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Food analysis is often handled less thoroughly than pharmaceutical analysis because of the smaller life-threatening risk expected from foodstuffs. However, food analysis is still a major focus for chromatographers from a scientific and an analytical point of view. Adoption of modern “in‑silico” techniques, such as chromatographic modelling, offer analysts new possibilities for method development.
Arnold Zöldhegyi, Imre Molnár, and Hans-Jürgen Rieger, Molnár-Institute, Berlin, Germany
Food analysis is often handled less thoroughly than pharmaceutical analysis because of the smaller life-threatening risk expected from foodstuffs. However, food analysis is still a major focus for chromatographers from a scientific and an analytical point of view. Adoption of modern “inâsilico” techniques, such as chromatographic modelling, offer analysts new possibilities for method development.
High performance liquid chromatography (HPLC) work in the food industry forms an integral part of analytics, occupying approximately one-fifth of the daily users (1,2), and its well-earned role should receive more attention.
Food analysis encompasses a broad spectrum of analytical challenges, including determining heterogeneous bioactive compounds, residues, pesticides, toxins, and allergens in various and often very complex matrices.
Despite this complexity, in most cases no systematic analytical method development is embraced, which can result in underperforming installations, robustness problems, the appearance of unexpected peaks, time-consuming methods, and, in the end, “controversial” results (3–6).
Software-assisted HPLC-method development can be effectively used in a wide variety of analytical tasks, such as HPLC-modelling and optimization of active pharmaceutical ingredients (APIs) and their impurities, metabolites, and degradation products from natural, synthetic, or modern biological sources (monoclonal antibodies [mAbs], antibody–drug conjugates [ADCs]). The potential is immense and it is only a matter of time before this approach enters the field of food analysis (7–10).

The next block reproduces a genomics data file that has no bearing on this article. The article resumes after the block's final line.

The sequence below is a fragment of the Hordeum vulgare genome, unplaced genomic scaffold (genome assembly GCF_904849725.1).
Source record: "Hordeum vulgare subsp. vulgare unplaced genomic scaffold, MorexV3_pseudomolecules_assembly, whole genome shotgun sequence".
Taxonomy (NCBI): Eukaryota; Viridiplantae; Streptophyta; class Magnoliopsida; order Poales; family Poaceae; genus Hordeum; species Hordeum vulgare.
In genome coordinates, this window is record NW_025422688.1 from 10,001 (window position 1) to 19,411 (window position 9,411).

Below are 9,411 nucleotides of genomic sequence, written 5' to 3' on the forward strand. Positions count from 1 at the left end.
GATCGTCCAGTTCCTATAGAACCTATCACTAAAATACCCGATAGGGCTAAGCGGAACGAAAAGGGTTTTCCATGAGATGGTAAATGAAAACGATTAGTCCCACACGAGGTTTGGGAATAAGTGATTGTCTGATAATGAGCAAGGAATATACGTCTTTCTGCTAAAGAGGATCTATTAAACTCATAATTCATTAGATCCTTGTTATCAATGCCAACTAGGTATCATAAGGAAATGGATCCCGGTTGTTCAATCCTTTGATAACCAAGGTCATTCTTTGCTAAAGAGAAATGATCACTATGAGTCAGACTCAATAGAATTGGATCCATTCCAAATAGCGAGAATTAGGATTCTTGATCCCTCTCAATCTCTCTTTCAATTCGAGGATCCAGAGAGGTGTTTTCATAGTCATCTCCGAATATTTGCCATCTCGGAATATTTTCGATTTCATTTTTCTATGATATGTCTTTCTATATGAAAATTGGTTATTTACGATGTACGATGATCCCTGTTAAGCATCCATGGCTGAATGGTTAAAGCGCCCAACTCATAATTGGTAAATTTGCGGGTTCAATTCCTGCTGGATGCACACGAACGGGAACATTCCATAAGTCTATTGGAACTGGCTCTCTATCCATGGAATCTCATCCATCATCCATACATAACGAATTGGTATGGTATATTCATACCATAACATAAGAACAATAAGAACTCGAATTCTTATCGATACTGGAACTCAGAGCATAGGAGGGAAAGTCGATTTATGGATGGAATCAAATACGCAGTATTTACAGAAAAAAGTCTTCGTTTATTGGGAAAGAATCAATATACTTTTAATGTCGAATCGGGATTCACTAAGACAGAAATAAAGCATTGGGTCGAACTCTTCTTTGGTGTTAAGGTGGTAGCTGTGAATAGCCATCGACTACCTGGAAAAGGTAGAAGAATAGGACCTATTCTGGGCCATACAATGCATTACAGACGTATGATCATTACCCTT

To demonstrate the advantages and simplicity of model-assisted ultrahigh-pressure liquid chromatography (UHPLC) method development, the following brief study will demonstrate a real-life example for soy isoflavons.
Materials: Grinded soybean sample was extracted with 70:30 methanol–water, acidified with 0.1% formic acid. Analysis was performed on a Shimadzu Nexera X2 instrument (Shimadzu Europe). Separation was achieved on a 50 × 2.1 mm, 1.7-µm Acquity BEH C18 (Waters) column. The autosampler was kept at 4 °C, injection volume was 1 µL (undiluted extract). Eluent A was water (H2O) buffered with 10 mM formic acid to pH 2.9, eluent B constituted of acetonitrile (B1) and methanol (B2) in a corresponding amount. Flow rate (F) was maintained at 0.6 mL/min. Detection was achieved with a DAD detector (Shimadzu) from 190–800 nm, chromatograms were evaluated at 262 nm. Peak tracking and method modelling were performed with DryLab4 (version 4.3, Molnár-Institute). For peak identification, aglycone- and glycosyl-isoflavones were obtained from LGC Standards GmbH, acetyl- and malonyl-forms were identified with alkaline saponification.
Selection of Modelling Parameters: Isoflavons are oestrogenic-like compounds that in soybeans can represent in four forms: aglycon- (GE, DE, GLE), glycosyl- (GI, DI, GLY)-, acetyl- (AGI, ADI, GLY), and malonyl-forms (MGI, MDI, MGLY), giving a total sum of 12 isoflavon-varieties. As these forms contain no dissociable groups, ternary composition (tC) was advised as a third modelling parameter as well as gradient time (tG) and temperature (T). Figure 1(a) depicts the experimental fashion of the Design of Experiments (DoE) and the required 12 runs for the tG-T-tC Design Space (Figure 1[b]).